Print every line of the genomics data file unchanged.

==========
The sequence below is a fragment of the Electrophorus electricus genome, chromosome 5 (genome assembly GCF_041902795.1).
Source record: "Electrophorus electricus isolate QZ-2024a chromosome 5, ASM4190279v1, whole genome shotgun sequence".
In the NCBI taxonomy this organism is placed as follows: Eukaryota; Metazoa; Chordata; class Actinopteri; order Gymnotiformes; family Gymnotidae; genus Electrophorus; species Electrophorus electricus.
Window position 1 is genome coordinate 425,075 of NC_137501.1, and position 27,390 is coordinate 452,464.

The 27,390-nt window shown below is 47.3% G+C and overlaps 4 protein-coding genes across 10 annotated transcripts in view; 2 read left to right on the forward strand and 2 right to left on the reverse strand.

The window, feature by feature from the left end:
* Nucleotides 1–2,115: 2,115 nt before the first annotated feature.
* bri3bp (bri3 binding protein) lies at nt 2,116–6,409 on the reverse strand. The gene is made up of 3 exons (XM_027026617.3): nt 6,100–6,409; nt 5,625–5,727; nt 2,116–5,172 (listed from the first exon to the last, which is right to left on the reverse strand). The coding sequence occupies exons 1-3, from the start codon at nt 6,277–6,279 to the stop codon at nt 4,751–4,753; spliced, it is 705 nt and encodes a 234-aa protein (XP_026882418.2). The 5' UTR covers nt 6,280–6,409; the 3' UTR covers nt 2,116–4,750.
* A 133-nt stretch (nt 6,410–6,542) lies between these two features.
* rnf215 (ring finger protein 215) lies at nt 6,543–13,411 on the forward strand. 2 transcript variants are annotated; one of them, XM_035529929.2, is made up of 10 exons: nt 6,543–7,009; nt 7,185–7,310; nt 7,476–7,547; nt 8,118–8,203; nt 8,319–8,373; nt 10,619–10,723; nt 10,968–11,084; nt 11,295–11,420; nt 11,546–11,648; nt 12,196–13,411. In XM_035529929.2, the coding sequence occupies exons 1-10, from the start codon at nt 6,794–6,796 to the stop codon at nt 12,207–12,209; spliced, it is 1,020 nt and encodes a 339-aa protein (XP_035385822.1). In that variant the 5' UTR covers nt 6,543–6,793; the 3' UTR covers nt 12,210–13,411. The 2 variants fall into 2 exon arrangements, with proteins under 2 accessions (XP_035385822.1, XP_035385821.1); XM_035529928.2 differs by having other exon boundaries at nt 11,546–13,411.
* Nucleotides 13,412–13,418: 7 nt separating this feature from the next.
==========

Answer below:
The sequence below is a fragment of the Electrophorus electricus genome, chromosome 5 (genome assembly GCF_041902795.1).
Source record: "Electrophorus electricus isolate QZ-2024a chromosome 5, ASM4190279v1, whole genome shotgun sequence".
In the NCBI taxonomy this organism is placed as follows: Eukaryota; Metazoa; Chordata; class Actinopteri; order Gymnotiformes; family Gymnotidae; genus Electrophorus; species Electrophorus electricus.
Window position 1 is genome coordinate 425,075 of NC_137501.1, and position 27,390 is coordinate 452,464.

The 27,390-nt window shown below is 47.3% G+C and overlaps 4 protein-coding genes across 10 annotated transcripts in view; 2 read left to right on the forward strand and 2 right to left on the reverse strand.

The window, feature by feature from the left end:
* Nucleotides 1–2,115: 2,115 nt before the first annotated feature.
* bri3bp (bri3 binding protein) lies at nt 2,116–6,409 on the reverse strand. The gene is made up of 3 exons (XM_027026617.3): nt 6,100–6,409; nt 5,625–5,727; nt 2,116–5,172 (listed from the first exon to the last, which is right to left on the reverse strand). The coding sequence occupies exons 1-3, from the start codon at nt 6,277–6,279 to the stop codon at nt 4,751–4,753; spliced, it is 705 nt and encodes a 234-aa protein (XP_026882418.2). The 5' UTR covers nt 6,280–6,409; the 3' UTR covers nt 2,116–4,750.
* A 133-nt stretch (nt 6,410–6,542) lies between these two features.
* rnf215 (ring finger protein 215) lies at nt 6,543–13,411 on the forward strand. 2 transcript variants are annotated; one of them, XM_035529929.2, is made up of 10 exons: nt 6,543–7,009; nt 7,185–7,310; nt 7,476–7,547; nt 8,118–8,203; nt 8,319–8,373; nt 10,619–10,723; nt 10,968–11,084; nt 11,295–11,420; nt 11,546–11,648; nt 12,196–13,411. In XM_035529929.2, the coding sequence occupies exons 1-10, from the start codon at nt 6,794–6,796 to the stop codon at nt 12,207–12,209; spliced, it is 1,020 nt and encodes a 339-aa protein (XP_035385822.1). In that variant the 5' UTR covers nt 6,543–6,793; the 3' UTR covers nt 12,210–13,411. The 2 variants fall into 2 exon arrangements, with proteins under 2 accessions (XP_035385822.1, XP_035385821.1); XM_035529928.2 differs by having other exon boundaries at nt 11,546–13,411.
* Nucleotides 13,412–13,418: 7 nt separating this feature from the next.